Best of 2015: Eve of the Year of the Monkey

You might think we’ve missed the boat by only starting our ‘best of’ list for 2015 now. But many artists will tell you it’s prudent to leave a period of reflection before assessing the quality of a piece of work and we agree. Alternatively, we’re very disorganized and only just got round to it. OR, in China the lunar year’s only just begun so suck on it – the world doesn’t revolve around the West don’t ya know. Not anymore.  That said, you’ll find this list is dominated  by Western artists. It’s just the music we’ve been listening to. Sorry. We’d love it if someone could come along and tell us about some rad new Chinese music. Perhaps make it a regular column. DO IT. OK here we go. We’re not going to rank the music by the way. We don’t believe in saying one artist is better than another. So we’re going to do this chronologically and pick out artists that caught our attention. If an artist isn’t included that’s not because we think they’re poo. It’s just because we didn’t notice them for whatever reason. OR we may have noticed them and then forgot. To err is human.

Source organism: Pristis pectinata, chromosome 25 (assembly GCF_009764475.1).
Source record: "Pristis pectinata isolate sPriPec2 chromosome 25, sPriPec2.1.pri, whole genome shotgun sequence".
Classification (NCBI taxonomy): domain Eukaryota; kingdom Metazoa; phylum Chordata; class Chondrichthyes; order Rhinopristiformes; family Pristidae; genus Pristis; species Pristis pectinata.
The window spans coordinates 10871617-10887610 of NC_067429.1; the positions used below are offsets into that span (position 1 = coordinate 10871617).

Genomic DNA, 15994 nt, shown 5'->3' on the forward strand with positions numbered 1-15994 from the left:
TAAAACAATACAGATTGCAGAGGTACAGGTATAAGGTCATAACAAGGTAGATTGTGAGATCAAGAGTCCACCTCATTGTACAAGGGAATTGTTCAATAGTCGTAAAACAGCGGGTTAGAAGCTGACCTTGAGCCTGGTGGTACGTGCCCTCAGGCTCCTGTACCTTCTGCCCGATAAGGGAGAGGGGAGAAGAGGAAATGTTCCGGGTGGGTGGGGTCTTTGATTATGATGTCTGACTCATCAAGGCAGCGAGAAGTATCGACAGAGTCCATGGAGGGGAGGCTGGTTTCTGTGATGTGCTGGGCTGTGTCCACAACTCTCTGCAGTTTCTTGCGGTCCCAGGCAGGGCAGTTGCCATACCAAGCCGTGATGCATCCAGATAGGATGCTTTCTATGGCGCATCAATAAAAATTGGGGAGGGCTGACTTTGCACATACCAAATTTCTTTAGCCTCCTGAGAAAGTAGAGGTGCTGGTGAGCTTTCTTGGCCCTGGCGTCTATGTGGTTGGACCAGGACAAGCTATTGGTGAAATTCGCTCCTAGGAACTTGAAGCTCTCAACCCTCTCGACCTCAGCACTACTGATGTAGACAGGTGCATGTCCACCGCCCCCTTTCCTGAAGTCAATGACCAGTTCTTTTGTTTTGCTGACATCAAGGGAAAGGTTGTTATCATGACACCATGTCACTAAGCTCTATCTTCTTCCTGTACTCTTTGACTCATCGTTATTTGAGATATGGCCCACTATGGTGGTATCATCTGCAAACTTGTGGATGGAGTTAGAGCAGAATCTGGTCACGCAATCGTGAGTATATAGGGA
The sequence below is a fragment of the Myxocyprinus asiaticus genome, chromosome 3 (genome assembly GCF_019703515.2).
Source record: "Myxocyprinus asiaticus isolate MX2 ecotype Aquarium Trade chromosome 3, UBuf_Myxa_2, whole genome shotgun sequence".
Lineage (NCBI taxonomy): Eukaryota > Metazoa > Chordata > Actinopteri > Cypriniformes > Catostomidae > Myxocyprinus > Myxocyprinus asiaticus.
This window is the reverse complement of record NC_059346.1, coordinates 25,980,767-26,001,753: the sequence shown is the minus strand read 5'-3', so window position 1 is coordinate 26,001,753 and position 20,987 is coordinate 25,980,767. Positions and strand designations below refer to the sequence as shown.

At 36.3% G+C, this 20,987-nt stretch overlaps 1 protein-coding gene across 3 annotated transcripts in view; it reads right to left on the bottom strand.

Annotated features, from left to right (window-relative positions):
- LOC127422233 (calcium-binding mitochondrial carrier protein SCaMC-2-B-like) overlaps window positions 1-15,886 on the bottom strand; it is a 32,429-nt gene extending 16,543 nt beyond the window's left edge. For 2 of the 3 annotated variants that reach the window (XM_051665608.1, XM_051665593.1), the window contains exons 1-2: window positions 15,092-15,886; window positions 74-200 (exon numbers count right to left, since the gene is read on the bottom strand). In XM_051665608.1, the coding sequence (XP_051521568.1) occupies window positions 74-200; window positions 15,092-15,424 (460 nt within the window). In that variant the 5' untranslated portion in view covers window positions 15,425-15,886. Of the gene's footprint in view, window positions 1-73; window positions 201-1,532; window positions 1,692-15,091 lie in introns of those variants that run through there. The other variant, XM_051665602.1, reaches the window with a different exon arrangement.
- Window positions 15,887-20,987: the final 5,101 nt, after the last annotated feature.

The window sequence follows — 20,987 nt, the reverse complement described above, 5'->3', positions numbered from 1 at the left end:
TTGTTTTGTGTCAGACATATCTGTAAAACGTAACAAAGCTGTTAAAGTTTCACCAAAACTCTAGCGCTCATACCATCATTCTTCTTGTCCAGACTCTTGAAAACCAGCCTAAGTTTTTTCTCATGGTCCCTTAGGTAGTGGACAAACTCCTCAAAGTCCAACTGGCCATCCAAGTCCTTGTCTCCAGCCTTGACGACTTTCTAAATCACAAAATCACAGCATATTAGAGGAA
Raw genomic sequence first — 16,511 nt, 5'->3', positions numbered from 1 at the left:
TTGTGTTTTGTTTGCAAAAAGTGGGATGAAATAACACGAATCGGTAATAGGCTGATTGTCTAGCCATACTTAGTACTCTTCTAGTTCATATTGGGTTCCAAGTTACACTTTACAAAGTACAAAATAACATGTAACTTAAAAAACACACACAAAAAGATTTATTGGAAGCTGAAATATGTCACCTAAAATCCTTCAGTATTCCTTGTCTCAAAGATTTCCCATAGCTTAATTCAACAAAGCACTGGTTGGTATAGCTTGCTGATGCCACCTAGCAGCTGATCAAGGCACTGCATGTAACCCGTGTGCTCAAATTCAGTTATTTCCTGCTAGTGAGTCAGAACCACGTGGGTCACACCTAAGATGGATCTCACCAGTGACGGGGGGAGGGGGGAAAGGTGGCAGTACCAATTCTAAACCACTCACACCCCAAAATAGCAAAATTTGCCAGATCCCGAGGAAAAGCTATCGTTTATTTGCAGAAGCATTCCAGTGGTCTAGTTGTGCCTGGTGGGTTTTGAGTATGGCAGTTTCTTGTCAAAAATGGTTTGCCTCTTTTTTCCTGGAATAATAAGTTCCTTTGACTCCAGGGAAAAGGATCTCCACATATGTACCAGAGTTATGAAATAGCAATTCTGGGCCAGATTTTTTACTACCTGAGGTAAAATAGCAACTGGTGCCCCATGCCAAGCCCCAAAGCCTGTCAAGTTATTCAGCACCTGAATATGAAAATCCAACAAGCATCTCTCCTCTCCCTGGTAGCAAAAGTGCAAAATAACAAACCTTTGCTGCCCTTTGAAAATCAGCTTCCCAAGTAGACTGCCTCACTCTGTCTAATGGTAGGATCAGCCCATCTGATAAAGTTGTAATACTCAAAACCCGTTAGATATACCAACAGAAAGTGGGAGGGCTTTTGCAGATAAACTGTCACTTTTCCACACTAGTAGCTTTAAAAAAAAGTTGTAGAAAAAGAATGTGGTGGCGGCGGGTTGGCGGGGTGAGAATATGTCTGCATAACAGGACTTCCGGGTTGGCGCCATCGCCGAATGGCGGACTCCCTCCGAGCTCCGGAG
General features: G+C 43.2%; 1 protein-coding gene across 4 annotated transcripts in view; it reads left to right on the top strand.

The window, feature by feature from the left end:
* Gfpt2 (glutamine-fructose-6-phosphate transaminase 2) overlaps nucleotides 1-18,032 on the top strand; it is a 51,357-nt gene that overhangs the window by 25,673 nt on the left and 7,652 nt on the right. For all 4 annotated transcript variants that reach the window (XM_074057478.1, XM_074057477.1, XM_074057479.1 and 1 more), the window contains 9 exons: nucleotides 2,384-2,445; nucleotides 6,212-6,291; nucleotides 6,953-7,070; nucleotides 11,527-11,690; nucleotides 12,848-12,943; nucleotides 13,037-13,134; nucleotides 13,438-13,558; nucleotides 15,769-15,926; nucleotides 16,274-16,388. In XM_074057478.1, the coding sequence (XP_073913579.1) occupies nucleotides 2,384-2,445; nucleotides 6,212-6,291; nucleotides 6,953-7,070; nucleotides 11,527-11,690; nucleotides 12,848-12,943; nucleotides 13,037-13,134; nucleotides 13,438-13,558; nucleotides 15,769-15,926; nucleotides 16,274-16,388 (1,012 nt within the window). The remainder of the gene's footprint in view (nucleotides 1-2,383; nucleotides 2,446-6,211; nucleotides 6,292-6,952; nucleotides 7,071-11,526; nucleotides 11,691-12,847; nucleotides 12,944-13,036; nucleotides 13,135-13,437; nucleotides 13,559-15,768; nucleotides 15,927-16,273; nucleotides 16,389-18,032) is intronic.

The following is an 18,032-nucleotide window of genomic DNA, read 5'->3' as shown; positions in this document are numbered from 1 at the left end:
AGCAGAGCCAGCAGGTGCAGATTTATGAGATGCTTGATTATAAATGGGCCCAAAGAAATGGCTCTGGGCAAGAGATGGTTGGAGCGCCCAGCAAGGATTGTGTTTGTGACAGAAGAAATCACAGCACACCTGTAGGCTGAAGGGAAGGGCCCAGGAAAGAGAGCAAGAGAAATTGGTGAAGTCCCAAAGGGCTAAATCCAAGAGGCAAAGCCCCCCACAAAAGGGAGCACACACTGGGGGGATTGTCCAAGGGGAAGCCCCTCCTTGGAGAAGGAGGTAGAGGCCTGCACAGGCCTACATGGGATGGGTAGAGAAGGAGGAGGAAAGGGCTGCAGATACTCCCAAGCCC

In January we couldn’t help but be impressed by the production skills of Mark Ronson on Uptown Special despite growing up as music snobs and being all conflicted because it’s so damn mainstream. Perhaps the inclusion of the Tame Impala dude sealed the deal. Then Panda Bear Meets The Grim Reaper stole our attention with its delightfully off-kilter psychedelic brand of tuneful meanderings. And of course Bjork proved as formidable as ever with Vulnicura. February saw us bowled over by I love You, Honeybear by Father John Misty, the quality of his song-writing and arrangement seeing him continue along on the same high plain as his previous release Fear Fun.

March was of course all about Kendrick Lamar‘s To Pimp A Butterfly, justifiably many critics’ album of the year (if ranking artists is your bag). Courtney Barnett‘s Sometimes I Sit And Think, Sometimes I Just Sit contained within it the irresistible grunge-pop single Pedestrian at Best, but, for us, the arrival of Sufjan Stevens‘ Carrie & Lowell right at the end of the month, meant that Lamar faced some serious competition within the sphere of musical critique, though obviously a completely different type of work. April Fools’ Day arrived with an impressive EP release from Hangzhou-based Brit William Gray, the intriguingly titled Tish his debut outing as part of the Medic Independent Records roster set up by folk touring de force John Carroll. Marking a bit of a break from his previous work, this quirky, upbeat 5-song album ended up being a mainstay over the course of the year in thesoundoffightingdogs‘ abode (yes it’s a kennel), perhaps because of its manageable length (INNUENDO ALERT) as we have the concentration span of, well, fighting dogs. Rounding off April, it was a relief to see the Blur lads come back strong with The Magic Whip, an album we also keep coming back to.